Unlike the versions of welfare statism traditionally favored by the Christian left, libertarians generally see no need for government-provided social services. These activities are best entrusted to private nonprofit organizations, which include churches and faith-based charities. Voluntary giving is more just and efficient than forced redistribution of wealth through taxation – as whatever is taxed, less of it will be produced. Christian libertarians believe public welfare is an ineffective means to lift the financially struggling out of poverty. This carries with it negative unintended consequences, such as people being less willing to obtain higher education or employment, or having more children than they would otherwise. Saving money beyond token amounts is often prohibited for those on public assistance, often leading to unwise financial habits.
School choice including parochial schools for primary and secondary education is advocated over mandated government-run schools at taxpayer expense. The spontaneous order of the free marketplace is always preferable to central planning. Over-regulation of business reduces productivity and increases unemployment, while enabling new possible avenues of corruption. Similarly, minimum wage laws hurt younger, less qualified workers, and cause price hikes even on the poor. Free individuals are in a much better position to rationally pursue their own interests than those who are being dictated to by a strong-armed central government. The state should not prohibit unwise personal, financial, or medical decisions, nor prosecute those who encourage them (short of fraud), as this is within the realm of the church.
Other differences include the support of the individual right to keep and bear arms for defense. Being wealthy is not a problem for Christian libertarians. Only the love of money (not money in itself) is considered a sin.
With respect to environmental concerns, libertarians largely view regulatory policies and the politicization of Creation Care as only superficially "green" and essentially corporatist. Often, they cite the large-scale pollution and environmental degradation caused by governments as a reason to minimize the activities and role of the state in society (see also green libertarianism and free-market environmentalism).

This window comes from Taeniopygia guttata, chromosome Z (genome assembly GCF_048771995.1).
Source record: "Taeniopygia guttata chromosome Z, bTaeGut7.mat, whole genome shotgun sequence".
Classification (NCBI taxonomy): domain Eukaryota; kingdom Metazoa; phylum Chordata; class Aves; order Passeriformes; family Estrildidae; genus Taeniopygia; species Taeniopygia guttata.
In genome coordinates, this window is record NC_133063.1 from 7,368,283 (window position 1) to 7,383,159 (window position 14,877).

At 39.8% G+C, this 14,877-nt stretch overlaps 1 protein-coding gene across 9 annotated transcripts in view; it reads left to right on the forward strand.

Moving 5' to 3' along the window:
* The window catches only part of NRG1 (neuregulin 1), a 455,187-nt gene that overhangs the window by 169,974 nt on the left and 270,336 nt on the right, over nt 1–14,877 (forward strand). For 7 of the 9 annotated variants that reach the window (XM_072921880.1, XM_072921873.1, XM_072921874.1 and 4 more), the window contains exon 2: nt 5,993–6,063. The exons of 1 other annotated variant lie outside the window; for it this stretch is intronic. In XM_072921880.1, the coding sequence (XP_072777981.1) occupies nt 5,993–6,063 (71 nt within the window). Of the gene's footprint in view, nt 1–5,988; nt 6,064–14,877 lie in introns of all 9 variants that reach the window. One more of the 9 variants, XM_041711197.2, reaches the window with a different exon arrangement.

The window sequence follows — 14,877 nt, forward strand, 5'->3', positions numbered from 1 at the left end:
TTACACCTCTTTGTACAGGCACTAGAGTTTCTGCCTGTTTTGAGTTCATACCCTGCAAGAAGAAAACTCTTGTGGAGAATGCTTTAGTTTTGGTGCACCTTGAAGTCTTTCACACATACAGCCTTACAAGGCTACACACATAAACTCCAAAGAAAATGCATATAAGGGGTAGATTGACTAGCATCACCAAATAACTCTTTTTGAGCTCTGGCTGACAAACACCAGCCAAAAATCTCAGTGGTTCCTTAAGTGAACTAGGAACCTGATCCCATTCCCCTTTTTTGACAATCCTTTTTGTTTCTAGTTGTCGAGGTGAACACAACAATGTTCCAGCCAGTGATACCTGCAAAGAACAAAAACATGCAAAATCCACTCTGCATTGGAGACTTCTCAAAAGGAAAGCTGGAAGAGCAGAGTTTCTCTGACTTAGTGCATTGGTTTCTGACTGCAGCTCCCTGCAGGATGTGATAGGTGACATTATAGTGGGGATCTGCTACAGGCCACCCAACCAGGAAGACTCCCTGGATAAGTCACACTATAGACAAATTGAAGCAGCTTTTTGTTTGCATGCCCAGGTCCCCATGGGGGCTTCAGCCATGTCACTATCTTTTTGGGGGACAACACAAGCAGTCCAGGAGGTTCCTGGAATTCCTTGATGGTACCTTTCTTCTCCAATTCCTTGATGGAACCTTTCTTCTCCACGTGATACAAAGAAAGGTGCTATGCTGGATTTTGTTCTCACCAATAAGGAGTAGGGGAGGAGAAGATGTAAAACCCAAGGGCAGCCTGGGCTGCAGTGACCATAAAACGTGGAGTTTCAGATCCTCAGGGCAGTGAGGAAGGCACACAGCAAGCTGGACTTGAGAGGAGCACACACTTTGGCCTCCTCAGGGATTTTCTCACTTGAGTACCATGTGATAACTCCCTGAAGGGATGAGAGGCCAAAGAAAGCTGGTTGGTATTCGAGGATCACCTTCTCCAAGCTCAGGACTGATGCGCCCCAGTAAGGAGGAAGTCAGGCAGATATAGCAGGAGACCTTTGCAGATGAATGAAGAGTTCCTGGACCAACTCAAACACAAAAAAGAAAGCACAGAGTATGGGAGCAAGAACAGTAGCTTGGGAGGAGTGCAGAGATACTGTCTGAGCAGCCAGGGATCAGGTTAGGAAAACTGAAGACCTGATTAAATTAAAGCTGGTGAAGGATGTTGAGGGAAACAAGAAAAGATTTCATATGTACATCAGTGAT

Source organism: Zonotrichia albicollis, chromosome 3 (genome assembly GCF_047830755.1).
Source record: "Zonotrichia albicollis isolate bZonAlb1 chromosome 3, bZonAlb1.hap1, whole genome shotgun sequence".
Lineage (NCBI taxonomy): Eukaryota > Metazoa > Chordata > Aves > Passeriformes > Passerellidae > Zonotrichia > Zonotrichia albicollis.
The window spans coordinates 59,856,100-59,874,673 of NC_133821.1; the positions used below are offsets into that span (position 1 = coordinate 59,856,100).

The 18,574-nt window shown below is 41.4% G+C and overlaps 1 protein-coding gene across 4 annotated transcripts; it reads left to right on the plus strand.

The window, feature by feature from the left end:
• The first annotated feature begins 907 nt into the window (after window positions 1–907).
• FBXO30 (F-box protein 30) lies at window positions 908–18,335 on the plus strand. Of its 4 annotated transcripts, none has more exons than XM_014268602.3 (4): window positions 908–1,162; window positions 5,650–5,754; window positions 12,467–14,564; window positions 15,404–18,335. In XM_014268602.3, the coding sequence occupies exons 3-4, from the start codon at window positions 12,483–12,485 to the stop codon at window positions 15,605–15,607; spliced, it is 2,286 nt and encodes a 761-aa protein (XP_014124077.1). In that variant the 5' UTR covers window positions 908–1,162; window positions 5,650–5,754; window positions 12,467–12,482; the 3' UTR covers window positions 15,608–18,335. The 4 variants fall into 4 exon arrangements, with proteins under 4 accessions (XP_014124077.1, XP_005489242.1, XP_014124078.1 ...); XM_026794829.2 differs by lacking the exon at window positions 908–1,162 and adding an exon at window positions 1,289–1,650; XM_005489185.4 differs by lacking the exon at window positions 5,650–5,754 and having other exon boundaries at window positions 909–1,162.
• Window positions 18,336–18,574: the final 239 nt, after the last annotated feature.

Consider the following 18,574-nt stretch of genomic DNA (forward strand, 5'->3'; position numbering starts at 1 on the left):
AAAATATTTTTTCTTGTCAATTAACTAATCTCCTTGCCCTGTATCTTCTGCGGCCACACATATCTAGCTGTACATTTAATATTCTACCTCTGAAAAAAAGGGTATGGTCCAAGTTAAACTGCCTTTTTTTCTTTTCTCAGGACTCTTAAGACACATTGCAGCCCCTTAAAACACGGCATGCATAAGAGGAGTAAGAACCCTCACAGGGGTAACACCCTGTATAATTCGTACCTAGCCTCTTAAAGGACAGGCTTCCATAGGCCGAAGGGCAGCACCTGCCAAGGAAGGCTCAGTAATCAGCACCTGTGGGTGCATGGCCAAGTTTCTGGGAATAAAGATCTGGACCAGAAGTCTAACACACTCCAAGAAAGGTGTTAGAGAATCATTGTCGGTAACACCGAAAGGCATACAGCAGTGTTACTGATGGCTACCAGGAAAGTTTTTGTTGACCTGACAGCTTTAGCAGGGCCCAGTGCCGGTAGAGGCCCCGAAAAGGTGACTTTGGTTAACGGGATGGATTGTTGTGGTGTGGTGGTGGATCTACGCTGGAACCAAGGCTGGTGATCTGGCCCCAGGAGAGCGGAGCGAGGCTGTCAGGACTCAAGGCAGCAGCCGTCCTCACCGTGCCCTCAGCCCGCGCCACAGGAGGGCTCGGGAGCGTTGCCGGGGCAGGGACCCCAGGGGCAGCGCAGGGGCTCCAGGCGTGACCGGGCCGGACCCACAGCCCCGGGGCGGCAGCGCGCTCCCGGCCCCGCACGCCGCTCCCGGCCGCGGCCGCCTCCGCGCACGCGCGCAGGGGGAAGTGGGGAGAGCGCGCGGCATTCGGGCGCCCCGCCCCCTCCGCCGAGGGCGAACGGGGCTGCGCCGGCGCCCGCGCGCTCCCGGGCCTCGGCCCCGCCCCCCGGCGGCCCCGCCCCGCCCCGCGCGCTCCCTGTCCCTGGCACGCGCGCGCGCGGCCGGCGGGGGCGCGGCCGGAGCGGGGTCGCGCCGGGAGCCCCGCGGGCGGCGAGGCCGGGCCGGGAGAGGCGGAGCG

Christian libertarians are opposed to relatively free countries giving up any sovereignty to international bodies such as the United Nations. This eventually leads to an authoritarian world government, which some believe is part of the New World Order conspiracy. Internationalism is seen as a threat to free speech, freedom of religion, right to a fair trial, self-defense, and the like. (see also the beast in Revelation)
Differences with secular libertarianism
Arguably, the greatest difference between Christian and secular libertarians concerns those who are not only libertarian, but also libertine—that is, they want to do the very things in which Christianity forbids. For example, Christian libertarians believe it is immoral to engage in recreational drug use, but also immoral to forcibly prevent others from doing so. On the other hand, a non-believer may espouse libertarian ideals so they need not fear such laws Christians have no intention of violating. Christians have to uphold Jesus' command of "love your neighbor as yourself," while non-believers might not be so inclined.
Essentially, Christian and secular libertarians share common goals but disagree on the underlying objective of government. Christian libertarians who support limited government and maximum economic freedom, believe that government is only valid if it helps maintain and support Natural Law as understood through a traditional Christian moral code. Other significant differences lie with the nature and source of our rights. In the words of Thomas Jefferson: